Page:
With a flurry of resignations in Westminster, and speculation that Prime Minister Theresa May could be pushed out, the spotlight has turned away from Brussels and is firmly focused on the political turmoil in the U.K.
But at the EU institutions and across the 27 European countries, officials and politicians have a difficult balancing act. They must be reluctant to pile yet more pressure on May but with just over four months left until the deadline for Brexit, they need to remind the U.K that time is of the essence.
Indeed, the message is that May's current Brexit draft is the exit deal and there's no time to negotiate something else before the U.K.'s departure on March 29.
"We have a document on the table that Britain and the EU 27 (other EU nations) have agreed to, so for me there is no question at the moment whether we negotiate further," Angela Merkel, the German chancellor, said in her home country on Thursday.
The 27 other EU nations have started examining the 585-page draft withdrawal plan — this text outlines how the U.K. will leave the European Union and is the sole reason why several U.K. politicians have turned their back on the prime minister in the last 48 hours.
European officials are therefore taking the necessary steps to prepare for a special Brexit summit on November 25, hoping that May will survive the current turmoil and sign off on the exit deal together with the other European heads of state.
May led negotiations
European Council President Donald Tusk said Thursday that the withdrawal deal ensures "the limitation of the damage caused by Brexit" and it also "secures the vital interests and principles of the 27 member states, and of the European Union as a whole."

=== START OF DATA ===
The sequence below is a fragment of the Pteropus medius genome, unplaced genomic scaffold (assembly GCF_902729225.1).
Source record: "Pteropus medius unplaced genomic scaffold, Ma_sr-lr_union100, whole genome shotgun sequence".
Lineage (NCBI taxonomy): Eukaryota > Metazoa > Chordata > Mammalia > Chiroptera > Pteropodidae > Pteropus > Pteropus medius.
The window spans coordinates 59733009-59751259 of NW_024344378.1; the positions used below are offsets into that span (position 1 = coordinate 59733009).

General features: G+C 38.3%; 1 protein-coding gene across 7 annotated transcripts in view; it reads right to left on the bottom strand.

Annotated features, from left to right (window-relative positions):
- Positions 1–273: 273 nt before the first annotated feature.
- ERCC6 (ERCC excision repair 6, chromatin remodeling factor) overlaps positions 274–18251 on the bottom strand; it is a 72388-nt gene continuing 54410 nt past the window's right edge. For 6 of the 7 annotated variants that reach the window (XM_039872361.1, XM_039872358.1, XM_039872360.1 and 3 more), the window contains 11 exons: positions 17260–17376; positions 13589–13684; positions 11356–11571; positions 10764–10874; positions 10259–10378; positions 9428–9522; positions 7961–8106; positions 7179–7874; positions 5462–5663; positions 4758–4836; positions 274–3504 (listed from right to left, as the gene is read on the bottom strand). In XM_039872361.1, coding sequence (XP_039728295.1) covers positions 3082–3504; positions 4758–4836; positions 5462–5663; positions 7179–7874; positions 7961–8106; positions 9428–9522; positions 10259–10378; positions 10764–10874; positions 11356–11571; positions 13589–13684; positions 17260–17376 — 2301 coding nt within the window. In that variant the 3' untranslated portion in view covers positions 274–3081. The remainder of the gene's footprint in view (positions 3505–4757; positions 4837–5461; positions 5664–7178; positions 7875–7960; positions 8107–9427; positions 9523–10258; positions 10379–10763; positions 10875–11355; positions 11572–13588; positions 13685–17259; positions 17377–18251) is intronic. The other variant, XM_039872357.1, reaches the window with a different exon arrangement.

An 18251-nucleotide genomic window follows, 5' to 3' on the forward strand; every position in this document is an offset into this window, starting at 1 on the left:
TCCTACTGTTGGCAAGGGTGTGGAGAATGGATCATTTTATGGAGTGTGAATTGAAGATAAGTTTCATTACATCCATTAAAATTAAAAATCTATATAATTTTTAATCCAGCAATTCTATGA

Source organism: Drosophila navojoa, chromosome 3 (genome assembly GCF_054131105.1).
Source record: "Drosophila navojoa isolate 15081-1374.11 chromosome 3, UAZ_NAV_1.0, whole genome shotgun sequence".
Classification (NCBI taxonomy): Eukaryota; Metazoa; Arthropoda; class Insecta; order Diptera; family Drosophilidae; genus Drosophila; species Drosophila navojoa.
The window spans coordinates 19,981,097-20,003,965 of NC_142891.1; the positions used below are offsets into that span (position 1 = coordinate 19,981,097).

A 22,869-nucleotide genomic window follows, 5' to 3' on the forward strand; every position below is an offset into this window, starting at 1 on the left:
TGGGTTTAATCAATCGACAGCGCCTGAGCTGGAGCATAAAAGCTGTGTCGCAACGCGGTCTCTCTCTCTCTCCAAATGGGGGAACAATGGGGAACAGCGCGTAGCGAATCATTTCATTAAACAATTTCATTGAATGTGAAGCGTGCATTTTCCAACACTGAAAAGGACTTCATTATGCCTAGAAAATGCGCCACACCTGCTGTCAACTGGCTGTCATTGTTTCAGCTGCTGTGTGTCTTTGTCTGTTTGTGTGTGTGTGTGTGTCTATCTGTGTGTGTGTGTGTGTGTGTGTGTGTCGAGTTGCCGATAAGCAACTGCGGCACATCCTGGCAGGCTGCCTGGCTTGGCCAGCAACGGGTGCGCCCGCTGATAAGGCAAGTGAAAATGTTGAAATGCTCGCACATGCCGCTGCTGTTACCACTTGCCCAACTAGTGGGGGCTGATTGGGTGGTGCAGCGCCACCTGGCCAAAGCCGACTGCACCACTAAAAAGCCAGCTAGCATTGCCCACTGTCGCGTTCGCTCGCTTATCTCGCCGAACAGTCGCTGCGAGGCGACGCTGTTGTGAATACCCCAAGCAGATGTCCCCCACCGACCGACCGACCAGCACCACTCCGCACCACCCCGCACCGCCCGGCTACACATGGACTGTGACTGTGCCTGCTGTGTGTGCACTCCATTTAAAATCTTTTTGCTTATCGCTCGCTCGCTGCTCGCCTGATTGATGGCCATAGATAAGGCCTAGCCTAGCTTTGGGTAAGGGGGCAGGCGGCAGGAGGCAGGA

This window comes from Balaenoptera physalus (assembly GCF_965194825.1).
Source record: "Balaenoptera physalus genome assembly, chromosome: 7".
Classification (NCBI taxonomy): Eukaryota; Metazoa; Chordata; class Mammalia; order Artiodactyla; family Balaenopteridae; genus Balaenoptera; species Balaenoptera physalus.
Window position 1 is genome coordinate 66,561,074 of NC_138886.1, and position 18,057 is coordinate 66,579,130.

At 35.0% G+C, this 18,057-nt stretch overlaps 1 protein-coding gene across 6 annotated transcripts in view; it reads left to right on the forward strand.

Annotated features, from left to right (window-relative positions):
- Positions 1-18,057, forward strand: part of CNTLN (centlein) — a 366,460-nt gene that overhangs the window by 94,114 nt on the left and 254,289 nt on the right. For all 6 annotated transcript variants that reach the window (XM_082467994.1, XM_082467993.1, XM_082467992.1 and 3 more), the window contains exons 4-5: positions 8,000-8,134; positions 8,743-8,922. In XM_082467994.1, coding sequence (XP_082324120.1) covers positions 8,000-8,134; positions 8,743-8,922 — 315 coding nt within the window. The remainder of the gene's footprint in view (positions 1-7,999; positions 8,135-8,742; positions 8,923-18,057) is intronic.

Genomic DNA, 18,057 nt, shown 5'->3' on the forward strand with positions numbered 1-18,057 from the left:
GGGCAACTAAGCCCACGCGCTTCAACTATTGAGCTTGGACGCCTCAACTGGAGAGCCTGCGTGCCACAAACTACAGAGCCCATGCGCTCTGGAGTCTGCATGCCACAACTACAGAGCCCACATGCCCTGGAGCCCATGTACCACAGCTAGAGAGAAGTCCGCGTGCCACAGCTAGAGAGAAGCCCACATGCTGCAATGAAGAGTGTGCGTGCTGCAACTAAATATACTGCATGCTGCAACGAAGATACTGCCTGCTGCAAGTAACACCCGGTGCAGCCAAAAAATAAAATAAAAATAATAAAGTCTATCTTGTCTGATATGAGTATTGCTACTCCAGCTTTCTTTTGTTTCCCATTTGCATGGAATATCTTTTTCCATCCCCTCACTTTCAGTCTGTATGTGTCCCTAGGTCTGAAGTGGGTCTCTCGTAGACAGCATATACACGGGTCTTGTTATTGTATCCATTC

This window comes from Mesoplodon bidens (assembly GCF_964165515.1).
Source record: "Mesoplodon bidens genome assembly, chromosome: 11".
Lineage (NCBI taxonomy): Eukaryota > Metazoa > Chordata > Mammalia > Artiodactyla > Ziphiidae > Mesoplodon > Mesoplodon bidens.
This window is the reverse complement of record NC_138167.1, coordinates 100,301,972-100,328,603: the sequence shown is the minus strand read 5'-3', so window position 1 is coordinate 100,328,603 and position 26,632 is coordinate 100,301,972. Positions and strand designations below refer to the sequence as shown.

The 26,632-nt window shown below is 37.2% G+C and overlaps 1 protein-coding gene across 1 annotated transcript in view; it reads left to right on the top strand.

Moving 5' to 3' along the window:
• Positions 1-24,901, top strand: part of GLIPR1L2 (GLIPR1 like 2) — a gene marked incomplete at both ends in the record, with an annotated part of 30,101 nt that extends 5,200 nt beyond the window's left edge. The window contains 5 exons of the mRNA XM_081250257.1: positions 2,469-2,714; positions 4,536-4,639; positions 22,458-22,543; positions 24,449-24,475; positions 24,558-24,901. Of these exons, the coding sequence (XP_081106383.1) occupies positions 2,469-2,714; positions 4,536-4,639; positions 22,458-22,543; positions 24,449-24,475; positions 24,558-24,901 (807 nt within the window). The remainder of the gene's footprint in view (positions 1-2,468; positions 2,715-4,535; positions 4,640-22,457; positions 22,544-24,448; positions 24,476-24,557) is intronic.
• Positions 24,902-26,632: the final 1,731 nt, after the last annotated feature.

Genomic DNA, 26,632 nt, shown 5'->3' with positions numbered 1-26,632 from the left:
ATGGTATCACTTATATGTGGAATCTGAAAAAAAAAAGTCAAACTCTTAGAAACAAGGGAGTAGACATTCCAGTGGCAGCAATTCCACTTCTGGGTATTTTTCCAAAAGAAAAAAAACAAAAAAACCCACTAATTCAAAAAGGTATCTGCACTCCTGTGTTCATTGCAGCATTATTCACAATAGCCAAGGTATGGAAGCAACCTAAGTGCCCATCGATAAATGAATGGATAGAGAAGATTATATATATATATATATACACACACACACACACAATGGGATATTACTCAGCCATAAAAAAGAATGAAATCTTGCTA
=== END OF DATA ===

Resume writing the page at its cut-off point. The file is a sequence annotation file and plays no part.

Overall, European leaders seem happy with the agreement that's on the table and EU negotiators believe that this deal is the best possible arrangement.
On Thursday, Brexit Secretary Dominic Raab led the rout in sterling by resigning from his post, saying he couldn't accept the deal after the promises the ruling Conservative Party made to the country in an election manifesto last year.
But EU officials don't seem worried about Raab stepping down. In fact, Margaritis Schinas, the chief spokesperson for the European Commission told reporters Thursday, that May had been the person leading the negotiations from the U.K. side anyway.
"We understand that Prime Minister May was the chief negotiator, in the article 50 negotiations and Dominic Raab was the secretary of state for the department of exiting the European Union. I think this was the division of responsibilities," he said.
If all goes well in the next week and the other 27 EU leaders alongside May sign off on the exit agreement next Sunday, the next big moment will be the ratification process — the vote in the U.K. and the EU Parliaments.
The votes, mainly the one in London, remain the biggest uncertainty in this whole process. The other EU nations, so far, are united when it comes to the Brexit negotiations and that's likely to remain the case.
"I don't share the prime minister's enthusiasm about Brexit as such. Since the very beginning, we have had no doubt that Brexit is a lose-lose situation, and that our negotiations are only about damage control," Tusk also told reporters on Thursday. "As much as I am sad to see you (the U.K.) leave, I will do everything to make this farewell the least painful possible, both for you and for us," he added.